Refine search resultsSkip to search results
San Francisco: North Point Press, 1988. Presumed First Edition, First printing. Hardcover. ix, , 260,  pages. DJ is price clipped. Small stamp on bottom edge. Includes Author's Preface, Shapinsky's Karma; Art's Father, Vladek's Son; Jensen's Shangri-la; Lennie's Illusion; Slonimsky's Failure; and Bogg's Bills, as well as Preface. The opening essay, "Shapinsky's Karma," tells the story of Akumal Ramachander, an English teacher from Bengalore, India,who, on his first trip to America, stumbles upon the work of a completely unknown, utterly reclusive, virtually destitute sixty year-old abstract painter named Harold Shapinsky. Ramachander decides it is his karma--his destiny in live--to bring this unlikely subject to fame and worldly success--and, surmounting all obstacles, he proceeds to de exactly that. Like the other essays in the collection, this true-life version of a contemporary art-world fairy tale is what Mr. Weschler calls a "passion piece"--these are stories of people merely going about their everyday business and ending up somewhere entirely different from where they thought they were headed. These stories are marked not only by the rare enthusiasms of their subjects but equally by the energy, empathy, intelligence, wit, and insight that Mr. Weschler brings to them. These are stories of people merely going about their everyday lives, when suddenly they seem to catch fire, becoming utterly obsessed, and ending up somewhere entirely different from where they though they were headed. These fascinating stories are marked not only by the rare enthusiasms of their subjects, but equally by the energy, empathy, intelligence, wit, and insight that Mr. Weschler brings to them.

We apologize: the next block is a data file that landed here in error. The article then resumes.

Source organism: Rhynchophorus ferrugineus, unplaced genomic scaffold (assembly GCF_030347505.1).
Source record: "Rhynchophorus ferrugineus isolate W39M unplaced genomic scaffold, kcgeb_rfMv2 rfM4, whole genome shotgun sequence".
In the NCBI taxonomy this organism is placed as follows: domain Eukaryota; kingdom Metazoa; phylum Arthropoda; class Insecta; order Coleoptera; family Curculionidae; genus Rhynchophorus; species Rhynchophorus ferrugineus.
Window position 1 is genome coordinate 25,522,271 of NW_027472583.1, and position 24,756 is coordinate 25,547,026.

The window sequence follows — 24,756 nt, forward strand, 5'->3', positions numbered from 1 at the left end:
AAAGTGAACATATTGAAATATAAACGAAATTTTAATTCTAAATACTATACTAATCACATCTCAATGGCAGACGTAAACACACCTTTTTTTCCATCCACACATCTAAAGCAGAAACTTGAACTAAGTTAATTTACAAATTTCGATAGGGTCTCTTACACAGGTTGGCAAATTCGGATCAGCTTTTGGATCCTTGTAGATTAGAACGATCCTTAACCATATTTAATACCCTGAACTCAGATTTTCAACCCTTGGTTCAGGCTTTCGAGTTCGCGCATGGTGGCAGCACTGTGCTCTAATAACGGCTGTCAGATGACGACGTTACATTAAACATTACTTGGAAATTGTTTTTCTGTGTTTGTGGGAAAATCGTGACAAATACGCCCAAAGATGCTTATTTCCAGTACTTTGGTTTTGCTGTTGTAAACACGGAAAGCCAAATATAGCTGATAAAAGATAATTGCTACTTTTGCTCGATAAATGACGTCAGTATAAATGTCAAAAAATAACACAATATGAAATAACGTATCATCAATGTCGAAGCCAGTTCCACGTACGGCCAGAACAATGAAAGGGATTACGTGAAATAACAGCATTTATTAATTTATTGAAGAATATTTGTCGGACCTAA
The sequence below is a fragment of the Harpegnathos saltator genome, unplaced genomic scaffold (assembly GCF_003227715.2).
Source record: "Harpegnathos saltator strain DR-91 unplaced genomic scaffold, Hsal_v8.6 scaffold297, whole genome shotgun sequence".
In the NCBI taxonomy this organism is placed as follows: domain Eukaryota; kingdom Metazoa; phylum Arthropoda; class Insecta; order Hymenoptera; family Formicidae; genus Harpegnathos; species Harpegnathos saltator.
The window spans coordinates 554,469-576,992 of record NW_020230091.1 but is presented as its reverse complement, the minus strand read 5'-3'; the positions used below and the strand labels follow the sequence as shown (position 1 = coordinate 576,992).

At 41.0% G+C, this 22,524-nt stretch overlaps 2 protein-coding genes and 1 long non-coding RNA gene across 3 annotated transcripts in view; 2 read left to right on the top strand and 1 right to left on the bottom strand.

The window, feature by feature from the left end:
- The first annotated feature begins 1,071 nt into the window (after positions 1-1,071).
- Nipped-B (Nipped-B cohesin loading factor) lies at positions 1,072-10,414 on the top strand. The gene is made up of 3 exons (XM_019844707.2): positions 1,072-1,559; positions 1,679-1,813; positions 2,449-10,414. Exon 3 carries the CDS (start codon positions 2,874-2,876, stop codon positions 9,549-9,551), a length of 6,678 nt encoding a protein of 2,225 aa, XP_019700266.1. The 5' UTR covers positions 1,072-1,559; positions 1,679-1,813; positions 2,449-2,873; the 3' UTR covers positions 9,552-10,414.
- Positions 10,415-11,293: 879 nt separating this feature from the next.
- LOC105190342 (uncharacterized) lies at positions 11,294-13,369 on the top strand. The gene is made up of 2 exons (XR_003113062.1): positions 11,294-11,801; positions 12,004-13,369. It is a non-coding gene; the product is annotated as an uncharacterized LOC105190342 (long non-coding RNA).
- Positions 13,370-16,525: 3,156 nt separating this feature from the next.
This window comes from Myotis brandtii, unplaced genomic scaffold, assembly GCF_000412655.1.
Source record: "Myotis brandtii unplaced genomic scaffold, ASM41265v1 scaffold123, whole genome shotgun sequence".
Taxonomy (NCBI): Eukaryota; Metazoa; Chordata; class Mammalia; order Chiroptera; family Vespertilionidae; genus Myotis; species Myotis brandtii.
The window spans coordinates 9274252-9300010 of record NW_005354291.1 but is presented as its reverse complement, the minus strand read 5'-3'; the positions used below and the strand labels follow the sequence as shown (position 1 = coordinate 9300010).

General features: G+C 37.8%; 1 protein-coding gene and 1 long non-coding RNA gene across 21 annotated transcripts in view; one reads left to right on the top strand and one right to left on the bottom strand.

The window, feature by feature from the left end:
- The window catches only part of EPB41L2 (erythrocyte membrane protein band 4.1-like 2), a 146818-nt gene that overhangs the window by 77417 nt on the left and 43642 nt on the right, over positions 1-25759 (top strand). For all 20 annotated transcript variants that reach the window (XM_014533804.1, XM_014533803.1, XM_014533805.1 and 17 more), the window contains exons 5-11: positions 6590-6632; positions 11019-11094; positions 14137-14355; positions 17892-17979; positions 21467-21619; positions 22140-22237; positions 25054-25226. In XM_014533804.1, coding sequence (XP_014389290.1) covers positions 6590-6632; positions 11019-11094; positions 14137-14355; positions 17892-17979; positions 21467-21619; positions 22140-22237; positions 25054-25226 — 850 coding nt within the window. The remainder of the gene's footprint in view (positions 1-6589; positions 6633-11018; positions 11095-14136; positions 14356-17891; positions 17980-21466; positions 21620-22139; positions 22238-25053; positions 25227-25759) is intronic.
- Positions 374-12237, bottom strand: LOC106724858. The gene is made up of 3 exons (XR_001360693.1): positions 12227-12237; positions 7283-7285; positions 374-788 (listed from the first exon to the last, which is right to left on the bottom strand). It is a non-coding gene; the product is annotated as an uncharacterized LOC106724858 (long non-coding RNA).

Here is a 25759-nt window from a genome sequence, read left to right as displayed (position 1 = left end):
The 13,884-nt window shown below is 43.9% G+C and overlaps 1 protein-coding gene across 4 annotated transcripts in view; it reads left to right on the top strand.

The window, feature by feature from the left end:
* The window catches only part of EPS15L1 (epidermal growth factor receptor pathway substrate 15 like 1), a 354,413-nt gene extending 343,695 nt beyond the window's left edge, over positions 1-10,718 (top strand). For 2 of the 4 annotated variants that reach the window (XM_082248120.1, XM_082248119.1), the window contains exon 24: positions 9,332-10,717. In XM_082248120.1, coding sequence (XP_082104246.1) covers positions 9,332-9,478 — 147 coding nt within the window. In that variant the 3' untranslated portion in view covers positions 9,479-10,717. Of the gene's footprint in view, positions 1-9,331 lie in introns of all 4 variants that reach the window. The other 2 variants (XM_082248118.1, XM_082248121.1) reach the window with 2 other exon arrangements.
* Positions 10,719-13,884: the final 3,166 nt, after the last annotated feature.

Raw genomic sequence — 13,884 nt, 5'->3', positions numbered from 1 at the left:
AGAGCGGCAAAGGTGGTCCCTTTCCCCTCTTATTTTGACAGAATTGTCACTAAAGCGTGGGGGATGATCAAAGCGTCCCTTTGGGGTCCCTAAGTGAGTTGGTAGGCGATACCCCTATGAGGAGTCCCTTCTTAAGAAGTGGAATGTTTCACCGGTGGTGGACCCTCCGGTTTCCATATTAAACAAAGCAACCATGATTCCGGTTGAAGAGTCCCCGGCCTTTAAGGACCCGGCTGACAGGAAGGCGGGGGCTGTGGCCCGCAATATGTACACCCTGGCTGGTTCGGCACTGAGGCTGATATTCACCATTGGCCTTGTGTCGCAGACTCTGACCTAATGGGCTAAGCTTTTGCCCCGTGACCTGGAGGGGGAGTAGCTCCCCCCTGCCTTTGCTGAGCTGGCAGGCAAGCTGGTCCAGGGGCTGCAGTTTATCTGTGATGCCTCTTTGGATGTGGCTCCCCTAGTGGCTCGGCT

New York: Frederick A. Praeger, 1965. 324, illus., index, lib bkplate & stamps, glue residue ins rear flylf, top corner fr flylf cut off, DJ sl soiled & in plastic sl The author and her husband, Wladimir Woytinsky, both economists, met in Siberia, were exiled from Russia after the Revolution, and lived for a timein Germany before arriving in the United States in 1935.